Archaeological consideration of maritime connectivity has ranged from a biogeographical perspective that considers the sea as a barrier to a view of seaways as ancient highways that facilitate exchange. Our results illustrate the former. We report three Late Neolithic human genomes from the Mediterranean island of Malta that are markedly enriched for runs of homozygosity, indicating inbreeding in their ancestry and an effective population size of only hundreds, a striking illustration of maritime isolation in this agricultural society. In the Late Neolithic, communities across mainland Europe experienced a resurgence of hunter-gatherer ancestry, pointing toward the persistence of different ancestral strands that subsequently admixed. This is absent in the Maltese genomes, giving a further indication of their genomic insularity. Imputation of genome-wide genotypes in our new and 258 published ancient individuals allowed shared identity-by-descent segment analysis, giving a fine-grained genetic geography of Neolithic Europe. This highlights the differentiating effects of seafaring Mediterranean expansion and also island colonization, including that of Ireland, Britain, and Orkney. These maritime effects contrast profoundly with a lack of migratory barriers in the establishment of Central European farming populations from Anatolia and the Balkans.
The spread of herds and horses into the Altai: How livestock and dairying drove social complexity in Mongolia
Alicia Ventresca Miller et al.
PLoS ONE, May 2022
The initial movement of herders and livestock into the eastern steppe is of great interest, as this region has long been home to pastoralist groups. Due to a paucity of faunal remains, however, it has been difficult to discern the timing of the adoption of domesticated ruminants and horses into the region, though recent research on ancient dairying has started to shed new light on this history. Here we present proteomic evidence for shifts in dairy consumption in the Altai Mountains, drawing on evidence from sites dating from the Early Bronze to the Late Iron Age. We compare these finds with evidence for the rise of social complexity in western Mongolia, as reflected in material remains signaling population growth, the establishment of structured cemeteries, and the erection of large monuments. Our results suggest that the subsistence basis for the development of complex societies began at the dawn of the Bronze Age, with the adoption of ruminant livestock. Investments in pastoralism intensified over time, enabling a food production system that sustained growing populations. While pronounced social changes and monumental constructions occurred in tandem with the first evidence for horse dairying, ~1350 cal BCE, these shifts were fueled by a long-term economic dependence on ruminant livestock. Therefore, the spread into the Mongolian Altai of herds, and then horses, resulted in immediate dietary changes, with subsequent social and demographic transformations occurring later.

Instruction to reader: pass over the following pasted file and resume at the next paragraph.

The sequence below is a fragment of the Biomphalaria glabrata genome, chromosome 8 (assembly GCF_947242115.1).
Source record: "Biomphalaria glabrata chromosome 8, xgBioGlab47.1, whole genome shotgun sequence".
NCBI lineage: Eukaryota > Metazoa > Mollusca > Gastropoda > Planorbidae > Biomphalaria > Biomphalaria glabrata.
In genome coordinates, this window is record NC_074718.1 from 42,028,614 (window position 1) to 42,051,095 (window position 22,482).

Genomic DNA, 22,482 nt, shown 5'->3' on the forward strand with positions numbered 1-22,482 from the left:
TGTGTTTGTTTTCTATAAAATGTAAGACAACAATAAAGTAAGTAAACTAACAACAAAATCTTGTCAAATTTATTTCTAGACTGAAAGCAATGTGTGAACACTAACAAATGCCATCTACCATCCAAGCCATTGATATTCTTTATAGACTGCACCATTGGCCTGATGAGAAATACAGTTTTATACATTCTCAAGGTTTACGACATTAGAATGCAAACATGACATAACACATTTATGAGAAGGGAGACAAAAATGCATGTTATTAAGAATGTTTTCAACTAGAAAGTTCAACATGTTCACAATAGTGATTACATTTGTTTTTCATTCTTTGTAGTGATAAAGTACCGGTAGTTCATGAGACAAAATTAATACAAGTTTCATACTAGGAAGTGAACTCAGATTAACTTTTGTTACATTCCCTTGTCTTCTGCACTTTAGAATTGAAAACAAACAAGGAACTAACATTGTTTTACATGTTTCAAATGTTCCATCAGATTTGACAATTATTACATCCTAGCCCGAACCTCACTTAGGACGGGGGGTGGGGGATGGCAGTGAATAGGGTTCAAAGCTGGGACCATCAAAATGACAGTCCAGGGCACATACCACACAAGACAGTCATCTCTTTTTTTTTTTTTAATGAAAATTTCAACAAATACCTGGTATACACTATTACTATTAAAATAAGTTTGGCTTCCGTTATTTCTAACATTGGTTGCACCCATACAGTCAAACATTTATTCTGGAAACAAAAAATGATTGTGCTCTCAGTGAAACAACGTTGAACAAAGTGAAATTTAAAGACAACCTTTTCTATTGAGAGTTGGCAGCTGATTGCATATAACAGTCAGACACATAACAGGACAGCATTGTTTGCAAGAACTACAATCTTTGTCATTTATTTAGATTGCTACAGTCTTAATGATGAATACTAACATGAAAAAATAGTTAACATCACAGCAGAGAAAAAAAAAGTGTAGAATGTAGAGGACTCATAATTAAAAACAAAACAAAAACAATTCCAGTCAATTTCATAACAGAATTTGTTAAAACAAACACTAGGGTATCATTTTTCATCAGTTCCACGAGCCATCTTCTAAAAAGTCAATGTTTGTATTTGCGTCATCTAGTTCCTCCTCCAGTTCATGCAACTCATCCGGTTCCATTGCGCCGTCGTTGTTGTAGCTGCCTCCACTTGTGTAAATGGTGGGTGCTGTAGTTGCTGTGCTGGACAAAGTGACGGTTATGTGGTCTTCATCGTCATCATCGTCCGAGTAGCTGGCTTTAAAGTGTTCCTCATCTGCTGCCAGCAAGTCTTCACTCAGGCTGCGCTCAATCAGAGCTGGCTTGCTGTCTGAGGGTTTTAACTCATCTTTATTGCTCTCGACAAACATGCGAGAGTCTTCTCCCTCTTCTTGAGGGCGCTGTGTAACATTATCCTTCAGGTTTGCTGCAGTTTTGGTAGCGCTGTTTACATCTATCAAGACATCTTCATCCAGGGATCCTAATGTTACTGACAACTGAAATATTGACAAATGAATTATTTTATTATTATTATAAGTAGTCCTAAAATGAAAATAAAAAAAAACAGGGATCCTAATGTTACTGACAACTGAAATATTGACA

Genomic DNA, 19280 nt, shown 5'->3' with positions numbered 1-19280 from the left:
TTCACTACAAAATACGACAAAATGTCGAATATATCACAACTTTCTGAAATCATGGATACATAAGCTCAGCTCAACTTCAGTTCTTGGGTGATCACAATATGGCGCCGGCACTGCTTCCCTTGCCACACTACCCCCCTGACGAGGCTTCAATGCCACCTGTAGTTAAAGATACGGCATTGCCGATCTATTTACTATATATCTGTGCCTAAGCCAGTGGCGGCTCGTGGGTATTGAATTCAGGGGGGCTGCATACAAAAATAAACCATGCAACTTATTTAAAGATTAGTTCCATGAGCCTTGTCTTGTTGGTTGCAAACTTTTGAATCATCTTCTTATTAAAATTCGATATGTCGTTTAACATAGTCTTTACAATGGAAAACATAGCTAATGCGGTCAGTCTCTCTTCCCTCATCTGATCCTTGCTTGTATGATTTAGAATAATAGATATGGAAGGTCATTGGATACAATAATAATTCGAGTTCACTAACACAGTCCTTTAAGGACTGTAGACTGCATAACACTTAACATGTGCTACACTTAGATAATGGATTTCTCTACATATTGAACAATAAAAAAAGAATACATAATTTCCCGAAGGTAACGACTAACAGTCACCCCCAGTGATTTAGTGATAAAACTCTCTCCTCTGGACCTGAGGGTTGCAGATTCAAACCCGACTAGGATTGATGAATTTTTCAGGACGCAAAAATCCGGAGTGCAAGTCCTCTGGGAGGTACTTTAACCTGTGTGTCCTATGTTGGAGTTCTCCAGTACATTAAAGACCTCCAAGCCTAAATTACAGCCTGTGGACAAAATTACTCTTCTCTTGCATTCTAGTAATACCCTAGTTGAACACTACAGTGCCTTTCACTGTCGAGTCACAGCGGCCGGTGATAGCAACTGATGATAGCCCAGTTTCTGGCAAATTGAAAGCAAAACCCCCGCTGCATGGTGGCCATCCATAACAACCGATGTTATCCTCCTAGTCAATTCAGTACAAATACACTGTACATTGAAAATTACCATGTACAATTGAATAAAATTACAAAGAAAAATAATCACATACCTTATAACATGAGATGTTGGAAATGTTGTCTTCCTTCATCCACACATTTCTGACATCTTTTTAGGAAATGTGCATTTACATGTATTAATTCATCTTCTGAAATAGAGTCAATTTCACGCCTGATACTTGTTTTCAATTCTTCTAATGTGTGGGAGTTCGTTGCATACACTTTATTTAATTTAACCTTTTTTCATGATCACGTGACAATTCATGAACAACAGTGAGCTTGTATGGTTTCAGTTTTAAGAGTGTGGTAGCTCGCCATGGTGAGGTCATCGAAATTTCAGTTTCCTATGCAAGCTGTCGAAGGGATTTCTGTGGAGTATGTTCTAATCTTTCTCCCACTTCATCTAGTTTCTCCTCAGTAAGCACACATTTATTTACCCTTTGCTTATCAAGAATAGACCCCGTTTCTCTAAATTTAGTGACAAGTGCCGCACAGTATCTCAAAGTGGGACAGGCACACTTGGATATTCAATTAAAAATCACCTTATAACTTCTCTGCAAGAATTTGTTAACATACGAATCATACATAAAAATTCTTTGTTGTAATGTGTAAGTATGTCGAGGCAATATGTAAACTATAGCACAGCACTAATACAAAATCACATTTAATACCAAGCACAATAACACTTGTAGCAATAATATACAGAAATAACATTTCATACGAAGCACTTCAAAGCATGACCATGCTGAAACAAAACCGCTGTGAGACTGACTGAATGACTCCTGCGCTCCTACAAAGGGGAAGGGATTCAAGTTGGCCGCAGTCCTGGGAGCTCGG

A Middle Pleistocene Denisovan molar from the Annamite Chain of northern Laos
Fabrice Demeter et al.
Nature Communications, May 2022
The Pleistocene presence of the genus Homo in continental Southeast Asia is primarily evidenced by a sparse stone tool record and rare human remains. Here we report a Middle Pleistocene hominin specimen from Laos, with the discovery of a molar from the Tam Ngu Hao 2 (Cobra Cave) limestone cave in the Annamite Mountains. The age of the fossil-bearing breccia ranges between 164–131 kyr, based on the Bayesian modelling of luminescence dating of the sedimentary matrix from which it was recovered, U-series dating of an overlying flowstone, and U-series–ESR dating of associated faunal teeth. Analyses of the internal structure of the molar in tandem with palaeoproteomic analyses of the enamel indicate that the tooth derives from a young, likely female, Homo individual. The close morphological affinities with the Xiahe specimen from China indicate that they belong to the same taxon and that Tam Ngu Hao 2 most likely represents a Denisovan.